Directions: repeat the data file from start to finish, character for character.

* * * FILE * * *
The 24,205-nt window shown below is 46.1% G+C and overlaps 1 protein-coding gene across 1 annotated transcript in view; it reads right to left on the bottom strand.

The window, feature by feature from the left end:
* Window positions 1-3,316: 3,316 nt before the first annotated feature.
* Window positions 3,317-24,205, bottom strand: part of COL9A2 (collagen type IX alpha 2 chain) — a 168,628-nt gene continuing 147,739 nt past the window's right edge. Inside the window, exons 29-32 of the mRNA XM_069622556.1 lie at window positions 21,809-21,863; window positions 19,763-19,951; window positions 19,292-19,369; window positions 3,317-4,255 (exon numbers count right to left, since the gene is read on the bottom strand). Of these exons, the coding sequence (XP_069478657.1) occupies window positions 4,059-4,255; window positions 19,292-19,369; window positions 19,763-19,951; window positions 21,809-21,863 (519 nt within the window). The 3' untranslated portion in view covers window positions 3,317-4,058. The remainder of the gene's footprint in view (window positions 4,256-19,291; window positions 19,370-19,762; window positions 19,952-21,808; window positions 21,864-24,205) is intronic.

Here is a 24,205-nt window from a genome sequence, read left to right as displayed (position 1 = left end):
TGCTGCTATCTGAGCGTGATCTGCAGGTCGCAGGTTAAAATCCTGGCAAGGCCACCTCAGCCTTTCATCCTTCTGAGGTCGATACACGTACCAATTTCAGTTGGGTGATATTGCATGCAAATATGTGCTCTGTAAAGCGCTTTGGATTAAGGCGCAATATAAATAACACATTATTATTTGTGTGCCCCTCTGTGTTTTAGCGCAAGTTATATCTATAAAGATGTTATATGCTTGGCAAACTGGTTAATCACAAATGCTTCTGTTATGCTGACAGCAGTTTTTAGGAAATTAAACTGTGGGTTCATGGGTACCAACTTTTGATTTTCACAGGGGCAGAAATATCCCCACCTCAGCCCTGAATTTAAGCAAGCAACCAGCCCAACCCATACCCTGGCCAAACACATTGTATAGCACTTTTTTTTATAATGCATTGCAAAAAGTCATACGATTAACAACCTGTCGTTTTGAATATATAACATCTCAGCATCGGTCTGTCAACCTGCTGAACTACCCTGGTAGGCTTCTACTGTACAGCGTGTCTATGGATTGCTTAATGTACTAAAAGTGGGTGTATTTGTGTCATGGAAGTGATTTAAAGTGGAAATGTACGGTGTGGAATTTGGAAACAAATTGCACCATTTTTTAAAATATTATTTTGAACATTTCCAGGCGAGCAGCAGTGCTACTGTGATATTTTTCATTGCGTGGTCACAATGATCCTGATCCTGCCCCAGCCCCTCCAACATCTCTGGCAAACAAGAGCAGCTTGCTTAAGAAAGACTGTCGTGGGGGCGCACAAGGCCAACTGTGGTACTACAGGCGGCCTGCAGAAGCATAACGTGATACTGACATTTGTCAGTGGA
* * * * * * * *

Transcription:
The 24,205-nt window shown below is 46.1% G+C and overlaps 1 protein-coding gene across 1 annotated transcript in view; it reads right to left on the bottom strand.

The window, feature by feature from the left end:
* Window positions 1-3,316: 3,316 nt before the first annotated feature.
* Window positions 3,317-24,205, bottom strand: part of COL9A2 (collagen type IX alpha 2 chain) — a 168,628-nt gene continuing 147,739 nt past the window's right edge. Inside the window, exons 29-32 of the mRNA XM_069622556.1 lie at window positions 21,809-21,863; window positions 19,763-19,951; window positions 19,292-19,369; window positions 3,317-4,255 (exon numbers count right to left, since the gene is read on the bottom strand). Of these exons, the coding sequence (XP_069478657.1) occupies window positions 4,059-4,255; window positions 19,292-19,369; window positions 19,763-19,951; window positions 21,809-21,863 (519 nt within the window). The 3' untranslated portion in view covers window positions 3,317-4,058. The remainder of the gene's footprint in view (window positions 4,256-19,291; window positions 19,370-19,762; window positions 19,952-21,808; window positions 21,864-24,205) is intronic.

Here is a 24,205-nt window from a genome sequence, read left to right as displayed (position 1 = left end):
TGCTGCTATCTGAGCGTGATCTGCAGGTCGCAGGTTAAAATCCTGGCAAGGCCACCTCAGCCTTTCATCCTTCTGAGGTCGATACACGTACCAATTTCAGTTGGGTGATATTGCATGCAAATATGTGCTCTGTAAAGCGCTTTGGATTAAGGCGCAATATAAATAACACATTATTATTTGTGTGCCCCTCTGTGTTTTAGCGCAAGTTATATCTATAAAGATGTTATATGCTTGGCAAACTGGTTAATCACAAATGCTTCTGTTATGCTGACAGCAGTTTTTAGGAAATTAAACTGTGGGTTCATGGGTACCAACTTTTGATTTTCACAGGGGCAGAAATATCCCCACCTCAGCCCTGAATTTAAGCAAGCAACCAGCCCAACCCATACCCTGGCCAAACACATTGTATAGCACTTTTTTTTATAATGCATTGCAAAAAGTCATACGATTAACAACCTGTCGTTTTGAATATATAACATCTCAGCATCGGTCTGTCAACCTGCTGAACTACCCTGGTAGGCTTCTACTGTACAGCGTGTCTATGGATTGCTTAATGTACTAAAAGTGGGTGTATTTGTGTCATGGAAGTGATTTAAAGTGGAAATGTACGGTGTGGAATTTGGAAACAAATTGCACCATTTTTTAAAATATTATTTTGAACATTTCCAGGCGAGCAGCAGTGCTACTGTGATATTTTTCATTGCGTGGTCACAATGATCCTGATCCTGCCCCAGCCCCTCCAACATCTCTGGCAAACAAGAGCAGCTTGCTTAAGAAAGACTGTCGTGGGGGCGCACAAGGCCAACTGTGGTACTACAGGCGGCCTGCAGAAGCATAACGTGATACTGACATTTGTCAGTGGA